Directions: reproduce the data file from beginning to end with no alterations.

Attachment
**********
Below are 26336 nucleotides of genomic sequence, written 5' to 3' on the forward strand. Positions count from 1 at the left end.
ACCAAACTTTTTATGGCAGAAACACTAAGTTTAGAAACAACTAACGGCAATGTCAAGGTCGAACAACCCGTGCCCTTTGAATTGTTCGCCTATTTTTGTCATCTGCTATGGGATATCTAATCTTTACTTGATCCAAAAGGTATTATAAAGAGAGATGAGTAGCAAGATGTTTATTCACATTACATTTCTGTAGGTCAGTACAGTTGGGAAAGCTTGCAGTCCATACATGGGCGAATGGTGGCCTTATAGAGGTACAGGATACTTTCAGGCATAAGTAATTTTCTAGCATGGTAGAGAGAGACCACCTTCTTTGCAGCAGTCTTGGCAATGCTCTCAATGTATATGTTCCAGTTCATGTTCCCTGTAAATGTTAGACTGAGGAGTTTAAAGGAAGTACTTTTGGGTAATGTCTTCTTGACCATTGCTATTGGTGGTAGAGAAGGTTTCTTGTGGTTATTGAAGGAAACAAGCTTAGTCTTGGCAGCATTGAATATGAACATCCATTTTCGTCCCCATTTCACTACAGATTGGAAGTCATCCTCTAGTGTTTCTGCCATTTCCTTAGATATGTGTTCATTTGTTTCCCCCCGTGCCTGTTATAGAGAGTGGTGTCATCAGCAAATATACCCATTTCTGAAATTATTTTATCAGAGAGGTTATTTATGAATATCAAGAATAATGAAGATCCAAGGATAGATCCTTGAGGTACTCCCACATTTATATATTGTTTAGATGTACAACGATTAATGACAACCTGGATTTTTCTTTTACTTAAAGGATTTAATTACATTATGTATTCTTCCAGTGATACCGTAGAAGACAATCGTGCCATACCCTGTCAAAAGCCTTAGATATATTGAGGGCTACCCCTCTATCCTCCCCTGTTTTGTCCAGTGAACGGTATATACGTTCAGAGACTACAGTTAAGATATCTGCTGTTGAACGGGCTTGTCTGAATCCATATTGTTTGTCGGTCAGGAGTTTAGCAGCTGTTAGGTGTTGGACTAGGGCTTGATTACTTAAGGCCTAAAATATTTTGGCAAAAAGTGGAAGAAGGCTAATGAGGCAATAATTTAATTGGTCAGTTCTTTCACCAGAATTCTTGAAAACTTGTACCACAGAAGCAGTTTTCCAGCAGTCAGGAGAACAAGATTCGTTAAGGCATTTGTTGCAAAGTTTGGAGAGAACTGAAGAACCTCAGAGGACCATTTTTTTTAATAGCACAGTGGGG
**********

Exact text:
Below are 26336 nucleotides of genomic sequence, written 5' to 3' on the forward strand. Positions count from 1 at the left end.
ACCAAACTTTTTATGGCAGAAACACTAAGTTTAGAAACAACTAACGGCAATGTCAAGGTCGAACAACCCGTGCCCTTTGAATTGTTCGCCTATTTTTGTCATCTGCTATGGGATATCTAATCTTTACTTGATCCAAAAGGTATTATAAAGAGAGATGAGTAGCAAGATGTTTATTCACATTACATTTCTGTAGGTCAGTACAGTTGGGAAAGCTTGCAGTCCATACATGGGCGAATGGTGGCCTTATAGAGGTACAGGATACTTTCAGGCATAAGTAATTTTCTAGCATGGTAGAGAGAGACCACCTTCTTTGCAGCAGTCTTGGCAATGCTCTCAATGTATATGTTCCAGTTCATGTTCCCTGTAAATGTTAGACTGAGGAGTTTAAAGGAAGTACTTTTGGGTAATGTCTTCTTGACCATTGCTATTGGTGGTAGAGAAGGTTTCTTGTGGTTATTGAAGGAAACAAGCTTAGTCTTGGCAGCATTGAATATGAACATCCATTTTCGTCCCCATTTCACTACAGATTGGAAGTCATCCTCTAGTGTTTCTGCCATTTCCTTAGATATGTGTTCATTTGTTTCCCCCCGTGCCTGTTATAGAGAGTGGTGTCATCAGCAAATATACCCATTTCTGAAATTATTTTATCAGAGAGGTTATTTATGAATATCAAGAATAATGAAGATCCAAGGATAGATCCTTGAGGTACTCCCACATTTATATATTGTTTAGATGTACAACGATTAATGACAACCTGGATTTTTCTTTTACTTAAAGGATTTAATTACATTATGTATTCTTCCAGTGATACCGTAGAAGACAATCGTGCCATACCCTGTCAAAAGCCTTAGATATATTGAGGGCTACCCCTCTATCCTCCCCTGTTTTGTCCAGTGAACGGTATATACGTTCAGAGACTACAGTTAAGATATCTGCTGTTGAACGGGCTTGTCTGAATCCATATTGTTTGTCGGTCAGGAGTTTAGCAGCTGTTAGGTGTTGGACTAGGGCTTGATTACTTAAGGCCTAAAATATTTTGGCAAAAAGTGGAAGAAGGCTAATGAGGCAATAATTTAATTGGTCAGTTCTTTCACCAGAATTCTTGAAAACTTGTACCACAGAAGCAGTTTTCCAGCAGTCAGGAGAACAAGATTCGTTAAGGCATTTGTTGCAAAGTTTGGAGAGAACTGAAGAACCTCAGAGGACCATTTTTTTTAATAGCACAGTGGGG